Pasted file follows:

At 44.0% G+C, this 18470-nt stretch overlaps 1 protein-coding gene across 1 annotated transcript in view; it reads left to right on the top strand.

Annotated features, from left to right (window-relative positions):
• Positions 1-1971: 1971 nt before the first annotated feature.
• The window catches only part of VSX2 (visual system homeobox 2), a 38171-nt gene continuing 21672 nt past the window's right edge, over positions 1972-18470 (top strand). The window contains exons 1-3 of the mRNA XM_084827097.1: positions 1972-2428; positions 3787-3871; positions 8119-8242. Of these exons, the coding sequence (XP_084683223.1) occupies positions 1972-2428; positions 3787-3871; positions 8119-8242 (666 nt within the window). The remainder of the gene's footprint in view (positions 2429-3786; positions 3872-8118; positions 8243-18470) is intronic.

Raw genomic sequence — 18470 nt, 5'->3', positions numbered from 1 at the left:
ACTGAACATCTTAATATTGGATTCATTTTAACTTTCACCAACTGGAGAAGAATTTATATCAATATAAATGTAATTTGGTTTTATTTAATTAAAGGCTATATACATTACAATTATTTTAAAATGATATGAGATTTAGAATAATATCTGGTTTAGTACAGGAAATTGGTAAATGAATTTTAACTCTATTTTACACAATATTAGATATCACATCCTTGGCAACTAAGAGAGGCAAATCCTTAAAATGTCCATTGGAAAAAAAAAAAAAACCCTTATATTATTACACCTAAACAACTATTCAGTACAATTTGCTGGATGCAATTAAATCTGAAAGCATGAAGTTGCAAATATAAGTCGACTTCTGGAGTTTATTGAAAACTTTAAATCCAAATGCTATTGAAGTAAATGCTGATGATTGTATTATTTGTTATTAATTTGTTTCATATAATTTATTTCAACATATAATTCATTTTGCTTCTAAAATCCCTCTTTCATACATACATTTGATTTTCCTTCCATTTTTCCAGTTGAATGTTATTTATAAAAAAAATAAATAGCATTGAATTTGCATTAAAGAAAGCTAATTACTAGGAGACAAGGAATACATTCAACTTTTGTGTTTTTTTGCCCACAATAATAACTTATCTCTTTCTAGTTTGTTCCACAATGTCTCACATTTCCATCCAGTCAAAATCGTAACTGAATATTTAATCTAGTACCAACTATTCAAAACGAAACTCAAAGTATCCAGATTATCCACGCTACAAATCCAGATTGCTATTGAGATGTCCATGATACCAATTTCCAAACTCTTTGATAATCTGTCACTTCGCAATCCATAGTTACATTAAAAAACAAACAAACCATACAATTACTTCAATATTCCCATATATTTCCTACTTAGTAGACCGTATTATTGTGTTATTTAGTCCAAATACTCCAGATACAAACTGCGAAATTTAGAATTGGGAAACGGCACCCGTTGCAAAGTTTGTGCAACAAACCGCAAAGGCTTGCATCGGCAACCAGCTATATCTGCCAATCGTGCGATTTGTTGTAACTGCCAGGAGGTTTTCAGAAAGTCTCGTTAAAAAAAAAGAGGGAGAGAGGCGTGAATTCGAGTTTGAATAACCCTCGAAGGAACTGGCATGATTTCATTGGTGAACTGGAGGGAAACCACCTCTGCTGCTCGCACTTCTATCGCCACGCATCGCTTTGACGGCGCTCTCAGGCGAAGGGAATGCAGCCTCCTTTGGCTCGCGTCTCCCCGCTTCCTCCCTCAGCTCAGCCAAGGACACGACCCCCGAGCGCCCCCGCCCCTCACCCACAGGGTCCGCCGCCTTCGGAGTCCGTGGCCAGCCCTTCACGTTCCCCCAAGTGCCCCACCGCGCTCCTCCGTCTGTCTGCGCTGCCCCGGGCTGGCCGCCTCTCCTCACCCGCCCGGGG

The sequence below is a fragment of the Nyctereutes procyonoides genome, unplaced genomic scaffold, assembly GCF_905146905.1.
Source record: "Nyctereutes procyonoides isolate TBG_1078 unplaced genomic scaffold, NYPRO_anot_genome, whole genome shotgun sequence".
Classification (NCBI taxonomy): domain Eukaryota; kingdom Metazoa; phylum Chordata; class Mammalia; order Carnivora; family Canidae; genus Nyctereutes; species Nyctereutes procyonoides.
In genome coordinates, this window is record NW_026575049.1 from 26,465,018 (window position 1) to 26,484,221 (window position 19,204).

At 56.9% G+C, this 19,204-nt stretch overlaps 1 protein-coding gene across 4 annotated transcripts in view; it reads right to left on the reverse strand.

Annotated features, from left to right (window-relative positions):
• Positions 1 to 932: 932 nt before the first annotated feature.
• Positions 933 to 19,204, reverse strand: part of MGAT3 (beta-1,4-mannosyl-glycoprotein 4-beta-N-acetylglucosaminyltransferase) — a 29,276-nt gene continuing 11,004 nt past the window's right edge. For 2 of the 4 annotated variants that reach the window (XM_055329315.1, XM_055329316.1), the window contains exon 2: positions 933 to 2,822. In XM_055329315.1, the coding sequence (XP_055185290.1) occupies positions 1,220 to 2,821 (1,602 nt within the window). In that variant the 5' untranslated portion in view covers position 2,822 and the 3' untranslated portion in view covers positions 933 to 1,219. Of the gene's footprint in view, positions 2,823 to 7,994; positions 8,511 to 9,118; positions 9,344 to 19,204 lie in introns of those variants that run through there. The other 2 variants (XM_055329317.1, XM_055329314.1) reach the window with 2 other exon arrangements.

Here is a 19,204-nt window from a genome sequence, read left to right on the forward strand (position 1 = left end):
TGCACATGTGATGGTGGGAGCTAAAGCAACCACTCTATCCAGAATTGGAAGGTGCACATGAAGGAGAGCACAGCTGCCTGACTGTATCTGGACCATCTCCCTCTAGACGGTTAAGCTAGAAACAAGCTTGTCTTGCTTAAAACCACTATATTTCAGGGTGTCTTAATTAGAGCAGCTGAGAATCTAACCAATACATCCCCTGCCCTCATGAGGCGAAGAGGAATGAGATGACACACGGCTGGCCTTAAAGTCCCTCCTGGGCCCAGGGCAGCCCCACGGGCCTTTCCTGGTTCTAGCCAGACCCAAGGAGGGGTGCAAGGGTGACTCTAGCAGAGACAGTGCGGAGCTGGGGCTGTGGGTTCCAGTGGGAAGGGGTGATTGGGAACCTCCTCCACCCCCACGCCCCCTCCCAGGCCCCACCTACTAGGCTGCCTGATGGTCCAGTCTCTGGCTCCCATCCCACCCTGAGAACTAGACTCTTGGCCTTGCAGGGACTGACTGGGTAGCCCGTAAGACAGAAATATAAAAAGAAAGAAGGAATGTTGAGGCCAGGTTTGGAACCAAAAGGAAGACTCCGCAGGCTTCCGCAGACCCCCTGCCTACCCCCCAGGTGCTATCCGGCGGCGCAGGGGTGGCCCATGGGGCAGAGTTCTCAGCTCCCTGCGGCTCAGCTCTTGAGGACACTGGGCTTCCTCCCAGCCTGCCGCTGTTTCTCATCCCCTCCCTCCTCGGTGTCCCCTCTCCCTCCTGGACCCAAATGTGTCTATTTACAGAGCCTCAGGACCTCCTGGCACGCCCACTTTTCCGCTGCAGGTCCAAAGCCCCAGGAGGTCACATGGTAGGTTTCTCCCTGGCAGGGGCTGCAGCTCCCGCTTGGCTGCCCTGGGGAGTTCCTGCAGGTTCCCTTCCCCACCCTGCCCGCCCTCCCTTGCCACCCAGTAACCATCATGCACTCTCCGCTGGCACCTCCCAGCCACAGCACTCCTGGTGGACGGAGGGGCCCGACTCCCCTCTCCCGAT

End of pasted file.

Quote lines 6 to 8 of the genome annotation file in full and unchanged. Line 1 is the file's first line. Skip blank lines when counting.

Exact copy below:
ACTGAACATCTTAATATTGGATTCATTTTAACTTTCACCAACTGGAGAAGAATTTATATCAATATAAATGTAATTTGGTTTTATTTAATTAAAGGCTATATACATTACAATTATTTTAAAATGATATGAGATTTAGAATAATATCTGGTTTAGTACAGGAAATTGGTAAATGAATTTTAACTCTATTTTACACAATATTAGATATCACATCCTTGGCAACTAAGAGAGGCAAATCCTTAAAATGTCCATTGGAAAAAAAAAAAAAACCCTTATATTATTACACCTAAACAACTATTCAGTACAATTTGCTGGATGCAATTAAATCTGAAAGCATGAAGTTGCAAATATAAGTCGACTTCTGGAGTTTATTGAAAACTTTAAATCCAAATGCTATTGAAGTAAATGCTGATGATTGTATTATTTGTTATTAATTTGTTTCATATAATTTATTTCAACATATAATTCATTTTGCTTCTAAAATCCCTCTTTCATACATACATTTGATTTTCCTTCCATTTTTCCAGTTGAATGTTATTTATAAAAAAAATAAATAGCATTGAATTTGCATTAAAGAAAGCTAATTACTAGGAGACAAGGAATACATTCAACTTTTGTGTTTTTTTGCCCACAATAATAACTTATCTCTTTCTAGTTTGTTCCACAATGTCTCACATTTCCATCCAGTCAAAATCGTAACTGAATATTTAATCTAGTACCAACTATTCAAAACGAAACTCAAAGTATCCAGATTATCCACGCTACAAATCCAGATTGCTATTGAGATGTCCATGATACCAATTTCCAAACTCTTTGATAATCTGTCACTTCGCAATCCATAGTTACATTAAAAAACAAACAAACCATACAATTACTTCAATATTCCCATATATTTCCTACTTAGTAGACCGTATTATTGTGTTATTTAGTCCAAATACTCCAGATACAAACTGCGAAATTTAGAATTGGGAAACGGCACCCGTTGCAAAGTTTGTGCAACAAACCGCAAAGGCTTGCATCGGCAACCAGCTATATCTGCCAATCGTGCGATTTGTTGTAACTGCCAGGAGGTTTTCAGAAAGTCTCGTTAAAAAAAAAGAGGGAGAGAGGCGTGAATTCGAGTTTGAATAACCCTCGAAGGAACTGGCATGATTTCATTGGTGAACTGGAGGGAAACCACCTCTGCTGCTCGCACTTCTATCGCCACGCATCGCTTTGACGGCGCTCTCAGGCGAAGGGAATGCAGCCTCCTTTGGCTCGCGTCTCCCCGCTTCCTCCCTCAGCTCAGCCAAGGACACGACCCCCGAGCGCCCCCGCCCCTCACCCACAGGGTCCGCCGCCTTCGGAGTCCGTGGCCAGCCCTTCACGTTCCCCCAAGTGCCCCACCGCGCTCCTCCGTCTGTCTGCGCTGCCCCGGGCTGGCCGCCTCTCCTCACCCGCCCGGGG

The sequence below is a fragment of the Nyctereutes procyonoides genome, unplaced genomic scaffold, assembly GCF_905146905.1.
Source record: "Nyctereutes procyonoides isolate TBG_1078 unplaced genomic scaffold, NYPRO_anot_genome, whole genome shotgun sequence".